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IT Briefcase Exclusive Interview: Kubernetes Security & Compliance: How Software Development is “Shifting Security Left”

July 3, 2019 No Comments

cyber security 2 300x170 IT Briefcase Exclusive Interview: Kubernetes Security & Compliance: How Software Development is “Shifting Security Left”Tim Hinrichs, CTO and Co-Founder of Styra and Co-Founder of Open Policy Agent, sees the world of Kubernetes security and compliance evolving rapidly. Here, he shares insights about how software development teams are “shifting security left,” focusing on prevention, rather than detection.

  • Q. What are some challenges to Kubernetes security and compliance?

A. Kubernetes (K8s) has matured. Companies aren’t just investigating how to use Kubernetes, but are moving to full-fledged production deployments. As that happens, companies are going to have to address new security and compliance issues. We’ve seen many people turn to RBAC to try to solve these issues, but it’s just too coarse.  This has led to expanded use of admission controllers as companies look for ways to lock down production risk and prevent missteps in production.

App developers shouldn’t be expected to be security experts. Instead, DevOps and DevSecOps teams are working to address security challenges and compliance issues directly in the environment, to free dev teams to focus on delivering code quickly. We expect a paradigm shift in the enterprise development lifecycle where policy and compliance will move to a declarative model. DevOps will shift policy left to detect and prevent issues and ensure compliance much earlier.

  • Q. How is security shifting left?

A. “Shifting Left” is an established practice in software development. The focus is on problem prevention, rather than detection; the focus is on early testing.“Shifting Security Left” is the same principle—from a security perspective. Security policy works best when it eliminates risk early, vetting security issues from the early phases of development. The goal is to prevent security concerns from cropping up at the end of the delivery pipeline, or worse, in runtime.

Developers need the right toolset to detect issues and ensure compliance early. Policy enforcement capabilities for development at code check-in and for continuous integration at the build/test phase will prove to be essential to this process.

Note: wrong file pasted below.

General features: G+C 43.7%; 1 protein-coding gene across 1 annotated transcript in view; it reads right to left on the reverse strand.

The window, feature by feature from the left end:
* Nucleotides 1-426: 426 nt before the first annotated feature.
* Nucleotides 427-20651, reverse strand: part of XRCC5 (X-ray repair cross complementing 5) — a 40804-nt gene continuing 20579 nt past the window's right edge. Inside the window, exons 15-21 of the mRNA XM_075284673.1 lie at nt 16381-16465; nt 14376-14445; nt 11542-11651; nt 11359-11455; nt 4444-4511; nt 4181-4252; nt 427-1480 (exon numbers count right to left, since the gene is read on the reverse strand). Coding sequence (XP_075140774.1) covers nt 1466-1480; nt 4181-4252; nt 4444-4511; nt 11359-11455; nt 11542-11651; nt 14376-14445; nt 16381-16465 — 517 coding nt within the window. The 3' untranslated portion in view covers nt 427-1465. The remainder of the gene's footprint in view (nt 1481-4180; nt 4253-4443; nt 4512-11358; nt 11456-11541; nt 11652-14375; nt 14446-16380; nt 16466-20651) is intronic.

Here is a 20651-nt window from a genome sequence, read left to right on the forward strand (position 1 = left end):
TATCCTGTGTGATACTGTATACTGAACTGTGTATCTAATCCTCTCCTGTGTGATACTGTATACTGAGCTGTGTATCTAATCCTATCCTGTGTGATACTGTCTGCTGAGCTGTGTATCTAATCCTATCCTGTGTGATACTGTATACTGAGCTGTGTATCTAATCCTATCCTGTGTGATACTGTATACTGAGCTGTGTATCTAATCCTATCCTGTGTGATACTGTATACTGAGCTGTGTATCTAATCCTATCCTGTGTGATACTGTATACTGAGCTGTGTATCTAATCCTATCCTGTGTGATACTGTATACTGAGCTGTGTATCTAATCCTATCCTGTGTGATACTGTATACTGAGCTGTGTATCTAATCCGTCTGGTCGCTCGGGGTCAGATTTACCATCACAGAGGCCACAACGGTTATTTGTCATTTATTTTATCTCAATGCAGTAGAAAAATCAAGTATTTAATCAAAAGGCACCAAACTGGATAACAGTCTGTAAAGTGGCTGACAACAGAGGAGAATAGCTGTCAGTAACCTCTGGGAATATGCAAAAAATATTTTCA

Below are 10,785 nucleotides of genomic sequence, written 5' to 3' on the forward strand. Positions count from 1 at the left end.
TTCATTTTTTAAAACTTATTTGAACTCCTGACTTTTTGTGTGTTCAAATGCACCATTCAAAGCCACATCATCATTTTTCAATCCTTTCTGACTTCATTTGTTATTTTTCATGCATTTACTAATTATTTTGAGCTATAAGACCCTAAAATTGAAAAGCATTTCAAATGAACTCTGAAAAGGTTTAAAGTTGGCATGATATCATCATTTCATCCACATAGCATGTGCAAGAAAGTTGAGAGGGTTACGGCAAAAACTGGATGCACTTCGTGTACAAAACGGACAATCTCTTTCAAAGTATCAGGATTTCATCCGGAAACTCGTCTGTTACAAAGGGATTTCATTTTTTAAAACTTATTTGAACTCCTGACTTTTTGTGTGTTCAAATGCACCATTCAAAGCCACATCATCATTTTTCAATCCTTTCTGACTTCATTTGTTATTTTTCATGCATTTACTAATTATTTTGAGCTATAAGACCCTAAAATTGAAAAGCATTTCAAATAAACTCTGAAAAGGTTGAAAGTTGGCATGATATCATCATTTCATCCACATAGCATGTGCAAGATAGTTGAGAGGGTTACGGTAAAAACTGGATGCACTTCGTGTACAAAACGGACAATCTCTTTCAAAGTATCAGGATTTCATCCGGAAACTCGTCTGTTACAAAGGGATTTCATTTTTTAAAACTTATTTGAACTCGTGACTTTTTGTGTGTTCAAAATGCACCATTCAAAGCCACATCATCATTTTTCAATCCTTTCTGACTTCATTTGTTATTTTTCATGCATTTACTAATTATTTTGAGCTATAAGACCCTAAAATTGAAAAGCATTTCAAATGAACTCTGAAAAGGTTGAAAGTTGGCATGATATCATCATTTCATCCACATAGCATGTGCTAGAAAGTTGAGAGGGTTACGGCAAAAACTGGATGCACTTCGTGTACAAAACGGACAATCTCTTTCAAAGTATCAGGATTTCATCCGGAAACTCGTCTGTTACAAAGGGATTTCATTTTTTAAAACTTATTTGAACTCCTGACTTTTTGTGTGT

• Q. What role does open source software play in this shift?

A. We see the role of Open Source in the cloud-native world, first hand.  Since authorization and policy are growing more complex than ever, we at Styra launched the Open Policy Agent Project back in 2016 to help meet this need. OPA recently moved from the Cloud-Native Computing Foundation (CNCF)’s sandbox to the incubating stage; and we’re seeing the multiplier effect that has in the community through further increased interest and adoption.

OPA provides decoupled policy enforcement, with greater flexibility and expressiveness than hard-coded service logic or ad-hoc domain-specific languages. Whether it’s Kubernetes admission control, HTTP API authorization, remote access, data filtering or all the custom integrations out there – we’re seeing once again that Open Source projects can indeed provide enterprises with the solutions they need. It’s key to bring in the varied expertise of a strong community, to innovate and accelerate delivery – without adding risk.

  • Q. What are the advantages to policy-as code?

A. Policy-as-code is a way to get security right in the cloud-native world. Not only is it really the only way to secure today’s software-defined infrastructure, but it can also be created, tested, validated, and managed as part of established DevOps processes.  It just makes sense to include policy as part of CICD.  This type of automation is the best way to address needs for compliance and regulation, and ensure that policies have the intended effect—to mitigate risk, reduce errors, and speed development.

  • Q. How does Declarative Authorization support Kubernetes security?

A. Styra’s Declarative Authorization Service (DAS) provides compliance guardrails, based on dynamic business context. It’s a way to define and enforce the desired state of your clusters at a very granular level – to move away from tribal knowledge and paper-based policy, to true policy-as-code for Kubernetes:

- Simplifying policy authoring. Styra provides a built-in library of security best practices and policies, all derived from real-world use cases.

- Policy validation prior to enforcement. Users can pre-run policies for impact analysis before deployment. DevOps can see current violations in the running clusters, as well as how new policy changes would have affected previous workloads – it’s like using the past to predict the future, for more confident and accurate deployment.

- Policy distribution and enforcement. Styra leverages OPA as the policy decision point on each Kubernetes cluster, to enforce policies and provide status and audit information for Ops validation.

- Continuous monitoring. Once policies are in place, Styra continuously monitors decisions for violation of current policy, to ease remediation efforts.

- Policy visualization. All the monitoring data is provided in high-level visualizations of including denials, and audit violations. These help non-dev teams like compliance, audit or IT security prove compliance with internal and external regulations.

guy jenny 150x150 IT Briefcase Exclusive Interview: Kubernetes Security & Compliance: How Software Development is “Shifting Security Left”

Tim Hinrichs is co-founder and CTO of Styra. After receiving his PhD in Computer Science at Stanford and doing postdoctoral work in computer security at the University of Chicago, he worked with Nicira and VMWare.

DATA and ANALYTICS , Fresh Ink, SECURITY

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